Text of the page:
Welcome to Beverley Guildhall
Nestled in the heart of the market town, explore the rich and fascinating history of Beverley Guildhall. The Grade 1 Listed building was originally bought by the Beverley Town Keepers in 1501 to be used as a Guildhall, and has seen continuous civic use since. The building is still used for civic and ceremonial occasions and now also holds the Beverley Community Museum.
Elegance and inspiration
Your visit to this beautiful building will be filled with awe at the elegant architecture and design throughout. The portico columns through which you enter are the latest addition to the building, erected in 1832. The Doric style portico, by Hull architect Charles Mountain the Younger, was inspired by the Greek temple of Apollo at Delos. It replaced the 15th century stone arched entrance, which can now be seen at the Dominican Friary near Beverley Minster.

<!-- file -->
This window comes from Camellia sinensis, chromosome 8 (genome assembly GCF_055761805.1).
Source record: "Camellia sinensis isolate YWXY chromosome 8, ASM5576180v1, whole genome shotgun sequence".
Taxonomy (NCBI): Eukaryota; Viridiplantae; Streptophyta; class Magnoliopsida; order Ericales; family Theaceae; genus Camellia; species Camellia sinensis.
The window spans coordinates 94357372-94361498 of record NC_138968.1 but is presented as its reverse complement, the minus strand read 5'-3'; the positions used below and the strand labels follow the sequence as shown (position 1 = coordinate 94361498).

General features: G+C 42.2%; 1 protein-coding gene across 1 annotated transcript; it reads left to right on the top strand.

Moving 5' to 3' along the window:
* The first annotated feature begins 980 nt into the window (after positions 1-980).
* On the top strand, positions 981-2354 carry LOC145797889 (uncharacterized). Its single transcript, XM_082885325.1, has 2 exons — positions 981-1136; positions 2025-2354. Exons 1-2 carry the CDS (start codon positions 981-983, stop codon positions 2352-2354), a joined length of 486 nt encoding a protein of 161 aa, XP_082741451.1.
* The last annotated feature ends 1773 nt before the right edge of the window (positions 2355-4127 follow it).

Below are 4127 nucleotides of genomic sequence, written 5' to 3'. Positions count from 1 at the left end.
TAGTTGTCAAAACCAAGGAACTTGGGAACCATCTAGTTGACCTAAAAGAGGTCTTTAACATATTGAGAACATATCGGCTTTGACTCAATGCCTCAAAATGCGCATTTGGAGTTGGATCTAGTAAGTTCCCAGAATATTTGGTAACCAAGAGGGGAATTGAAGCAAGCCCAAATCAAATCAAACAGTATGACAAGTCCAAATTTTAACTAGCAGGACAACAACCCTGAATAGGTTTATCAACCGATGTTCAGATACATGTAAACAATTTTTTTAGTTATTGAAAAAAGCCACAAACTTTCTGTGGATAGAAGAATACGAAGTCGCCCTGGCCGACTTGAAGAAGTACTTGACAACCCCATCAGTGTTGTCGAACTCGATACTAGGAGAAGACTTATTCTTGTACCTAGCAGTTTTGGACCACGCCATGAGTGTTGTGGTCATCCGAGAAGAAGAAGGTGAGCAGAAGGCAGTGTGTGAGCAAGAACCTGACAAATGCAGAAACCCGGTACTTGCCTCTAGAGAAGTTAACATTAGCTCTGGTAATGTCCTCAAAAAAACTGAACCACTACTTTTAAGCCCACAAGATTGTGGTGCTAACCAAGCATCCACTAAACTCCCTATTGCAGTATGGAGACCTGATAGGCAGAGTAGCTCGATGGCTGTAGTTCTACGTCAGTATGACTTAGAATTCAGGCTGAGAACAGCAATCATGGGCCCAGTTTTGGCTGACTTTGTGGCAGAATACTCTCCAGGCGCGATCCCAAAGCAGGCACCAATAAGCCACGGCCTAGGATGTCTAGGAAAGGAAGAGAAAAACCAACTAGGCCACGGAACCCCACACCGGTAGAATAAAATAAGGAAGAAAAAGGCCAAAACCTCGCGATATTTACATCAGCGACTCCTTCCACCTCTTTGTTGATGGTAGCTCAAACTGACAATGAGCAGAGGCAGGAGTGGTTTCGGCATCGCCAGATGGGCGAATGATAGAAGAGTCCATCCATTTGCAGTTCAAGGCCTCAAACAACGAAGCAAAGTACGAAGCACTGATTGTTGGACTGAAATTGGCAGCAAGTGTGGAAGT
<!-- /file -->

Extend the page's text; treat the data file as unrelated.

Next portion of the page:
Inside you’ll find the gorgeous Rococo style stuccowork of the courtroom ceiling, completed by the famous Swiss-Italian Giuseppe Cortese, who moved to Yorkshire in the 18th Century. Keep your eyes open to spot the unusual details in the patterns. Elsewhere you can search for the Beverlac town badge, the Coat of Arms of King George lll, who was on the throne in 1762 when the building was remodelled by William Middleton, and original furniture such as the 1604 Mayoral 'bink’ (local dialect for bench) in the Magistrate’s Room. For further information on Beverley Guildhall and a map to guide your visit, download the information sheet.